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Did the Romans really throw all Christians to the Lions?

ROME ON FIRE

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J-P Mauro - published on 03/01/18

While Christian persecution was rampant in ancient Rome, it was not constant.

Were Christians really thrown to the lions? Well, yes and no. And more importantly, they weren’t the only ones to suffer this fate at the hands of the Romans.

Since the end of the 19th century, the prevailing symbol of the ancient Roman persecution of Christians has been the lion. Henryk Sienkiewicz’s 1895 novel Quo Vadis and its 1951 film adaptation popularized the imagery of Nero feeding these poor souls to the beasts. This has lead to the widespread belief that all Roman emperors instituted policies of persecution, but it would seem that this is not the case.

While it is true that Christians were persecuted in Ancient Rome, it was not a constant effort on the Romans’ part, nor was it universally practiced. The Conversation tells us that this misconception was primarily influenced by two works written in the early 4th century: On the Deaths of the Persecutors by Lactantius, a Christian professor of Latin, and The Church History of Eusebius, written by the bishop of Caesarea in modern-day Israel.

The two works were finished during the reign of Constantine, the first Christian Roman emperor, and sought to record the suffering of Christians under Roman rule up until that time.

Lactantius cited Nero as the first persecutor of Christians. After the Great Fire of Rome, which rumors attributed to Nero, he shifted the blame onto the Christian community and, according to the Roman historian Tacitus, had them covered in wild beast skins and torn apart by dogs.

A horrible way to die, to be sure, but it does not seem that they were executed for their faith, but rather as “punishment” for arson.


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After Nero’s reign, Christians were given a respite from persecution as many regions adopted something of a “don’t ask, don’t tell” policy. Christians who admitted their faith and refused to sacrifice to Roman gods were executed, but the government was not actively seeking them.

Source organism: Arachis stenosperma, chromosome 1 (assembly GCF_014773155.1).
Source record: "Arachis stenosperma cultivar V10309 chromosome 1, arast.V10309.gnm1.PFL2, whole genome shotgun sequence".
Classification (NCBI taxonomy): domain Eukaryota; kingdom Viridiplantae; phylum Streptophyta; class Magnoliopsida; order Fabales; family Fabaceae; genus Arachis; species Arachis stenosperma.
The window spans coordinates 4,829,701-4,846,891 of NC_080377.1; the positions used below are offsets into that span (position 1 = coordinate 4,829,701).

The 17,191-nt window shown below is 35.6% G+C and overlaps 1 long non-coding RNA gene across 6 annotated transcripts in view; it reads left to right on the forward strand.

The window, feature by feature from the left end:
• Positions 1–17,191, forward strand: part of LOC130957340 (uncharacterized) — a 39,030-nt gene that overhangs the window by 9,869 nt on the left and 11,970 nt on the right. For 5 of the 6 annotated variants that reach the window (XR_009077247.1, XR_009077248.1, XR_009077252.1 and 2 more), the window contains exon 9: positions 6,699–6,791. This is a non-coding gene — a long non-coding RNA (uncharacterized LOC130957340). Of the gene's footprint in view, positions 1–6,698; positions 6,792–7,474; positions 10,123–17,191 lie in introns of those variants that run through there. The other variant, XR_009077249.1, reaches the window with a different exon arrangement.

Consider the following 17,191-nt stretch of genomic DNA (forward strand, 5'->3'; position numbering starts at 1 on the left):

Even when Christians were found out, they were not always executed. In the case of St. Cyprian, Bishop of Carthage, he was merely exiled for his faith, while clergy in Numidia were condemned to hard labor in the mines, a punishment usually reserved for slaves.

With the end of reign of emperor Valerian, who had instituted a universal sacrifice throughout the empire, Christians saw about 40 years with no official action taken against them. It wasn’t until emperor Diocletian enacted his “Great Persecution” in 303 that Christians came under fire once again.

This does sound like quite a bit of persecution, but it was not all enacted by the Romans. In fact, many of the Christians who were put to death at this time were exposed and executed by members of the local population, rather than the authorities. An example of this can be found in Polycarp of Smyrna and the martyrs of Lyons and Vienne, who were brought to trial by average citizens, who also insisted upon their execution.

Lions were also not the only form of punishment. Condemnation to the beasts was a common form of execution, but it was not reserved for Christians. Death by beasts was a popular method of punishment because it maximized the suffering of the victim, while entertaining the populace.

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Catholic historyHistoryRome
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